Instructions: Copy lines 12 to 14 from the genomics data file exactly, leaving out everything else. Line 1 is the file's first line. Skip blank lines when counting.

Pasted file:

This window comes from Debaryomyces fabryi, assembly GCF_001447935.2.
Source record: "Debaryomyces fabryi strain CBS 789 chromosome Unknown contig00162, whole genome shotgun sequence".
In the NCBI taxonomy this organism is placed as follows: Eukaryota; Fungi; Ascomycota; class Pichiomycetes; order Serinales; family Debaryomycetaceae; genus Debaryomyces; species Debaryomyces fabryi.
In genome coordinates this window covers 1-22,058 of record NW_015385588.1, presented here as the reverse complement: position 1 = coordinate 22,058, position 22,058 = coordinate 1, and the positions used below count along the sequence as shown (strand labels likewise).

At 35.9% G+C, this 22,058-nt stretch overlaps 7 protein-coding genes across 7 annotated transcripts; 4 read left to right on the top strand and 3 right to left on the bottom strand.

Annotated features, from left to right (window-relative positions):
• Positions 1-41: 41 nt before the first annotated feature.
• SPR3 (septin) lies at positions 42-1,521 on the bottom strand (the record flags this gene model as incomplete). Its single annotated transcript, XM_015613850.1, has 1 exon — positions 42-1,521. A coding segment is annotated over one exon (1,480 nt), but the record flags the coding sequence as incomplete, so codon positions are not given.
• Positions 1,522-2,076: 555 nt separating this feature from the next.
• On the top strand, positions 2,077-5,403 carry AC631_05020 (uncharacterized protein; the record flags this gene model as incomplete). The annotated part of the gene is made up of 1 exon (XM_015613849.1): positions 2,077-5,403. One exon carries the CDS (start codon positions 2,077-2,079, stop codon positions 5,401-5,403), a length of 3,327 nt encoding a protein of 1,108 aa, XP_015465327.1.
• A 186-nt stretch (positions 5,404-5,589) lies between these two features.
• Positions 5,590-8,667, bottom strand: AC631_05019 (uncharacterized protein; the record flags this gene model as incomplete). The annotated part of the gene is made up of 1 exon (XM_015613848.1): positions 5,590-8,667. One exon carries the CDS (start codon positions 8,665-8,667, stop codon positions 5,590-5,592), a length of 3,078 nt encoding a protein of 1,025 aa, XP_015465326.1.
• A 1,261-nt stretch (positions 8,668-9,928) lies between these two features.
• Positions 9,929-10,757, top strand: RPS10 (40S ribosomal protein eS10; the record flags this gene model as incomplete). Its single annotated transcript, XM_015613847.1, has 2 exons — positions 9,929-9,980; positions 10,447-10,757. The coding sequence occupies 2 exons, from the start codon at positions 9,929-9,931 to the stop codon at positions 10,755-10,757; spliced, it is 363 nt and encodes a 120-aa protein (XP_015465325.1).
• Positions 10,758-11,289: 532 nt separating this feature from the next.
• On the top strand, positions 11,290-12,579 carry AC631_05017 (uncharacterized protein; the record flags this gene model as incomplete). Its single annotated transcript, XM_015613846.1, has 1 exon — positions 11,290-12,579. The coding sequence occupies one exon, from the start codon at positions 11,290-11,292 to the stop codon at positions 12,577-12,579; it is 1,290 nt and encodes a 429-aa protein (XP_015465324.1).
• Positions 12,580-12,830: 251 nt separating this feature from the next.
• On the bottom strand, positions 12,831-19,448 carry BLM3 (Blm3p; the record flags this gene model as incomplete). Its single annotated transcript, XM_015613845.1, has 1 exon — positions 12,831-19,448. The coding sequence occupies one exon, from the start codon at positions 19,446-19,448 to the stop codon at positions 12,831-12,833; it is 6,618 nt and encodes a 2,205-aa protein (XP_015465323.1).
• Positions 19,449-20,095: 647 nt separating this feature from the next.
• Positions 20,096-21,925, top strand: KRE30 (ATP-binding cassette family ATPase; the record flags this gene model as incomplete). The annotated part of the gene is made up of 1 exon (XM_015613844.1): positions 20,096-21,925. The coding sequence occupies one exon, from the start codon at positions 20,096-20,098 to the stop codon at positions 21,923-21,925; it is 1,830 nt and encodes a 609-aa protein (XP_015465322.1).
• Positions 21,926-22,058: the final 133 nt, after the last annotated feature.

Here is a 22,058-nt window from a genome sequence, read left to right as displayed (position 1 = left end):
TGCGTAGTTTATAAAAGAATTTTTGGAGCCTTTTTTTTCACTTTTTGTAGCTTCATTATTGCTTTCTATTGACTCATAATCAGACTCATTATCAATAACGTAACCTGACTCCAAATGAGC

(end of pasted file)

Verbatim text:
• Positions 5,590-8,667, bottom strand: AC631_05019 (uncharacterized protein; the record flags this gene model as incomplete). The annotated part of the gene is made up of 1 exon (XM_015613848.1): positions 5,590-8,667. One exon carries the CDS (start codon positions 8,665-8,667, stop codon positions 5,590-5,592), a length of 3,078 nt encoding a protein of 1,025 aa, XP_015465326.1.
• A 1,261-nt stretch (positions 8,668-9,928) lies between these two features.
• Positions 9,929-10,757, top strand: RPS10 (40S ribosomal protein eS10; the record flags this gene model as incomplete). Its single annotated transcript, XM_015613847.1, has 2 exons — positions 9,929-9,980; positions 10,447-10,757. The coding sequence occupies 2 exons, from the start codon at positions 9,929-9,931 to the stop codon at positions 10,755-10,757; spliced, it is 363 nt and encodes a 120-aa protein (XP_015465325.1).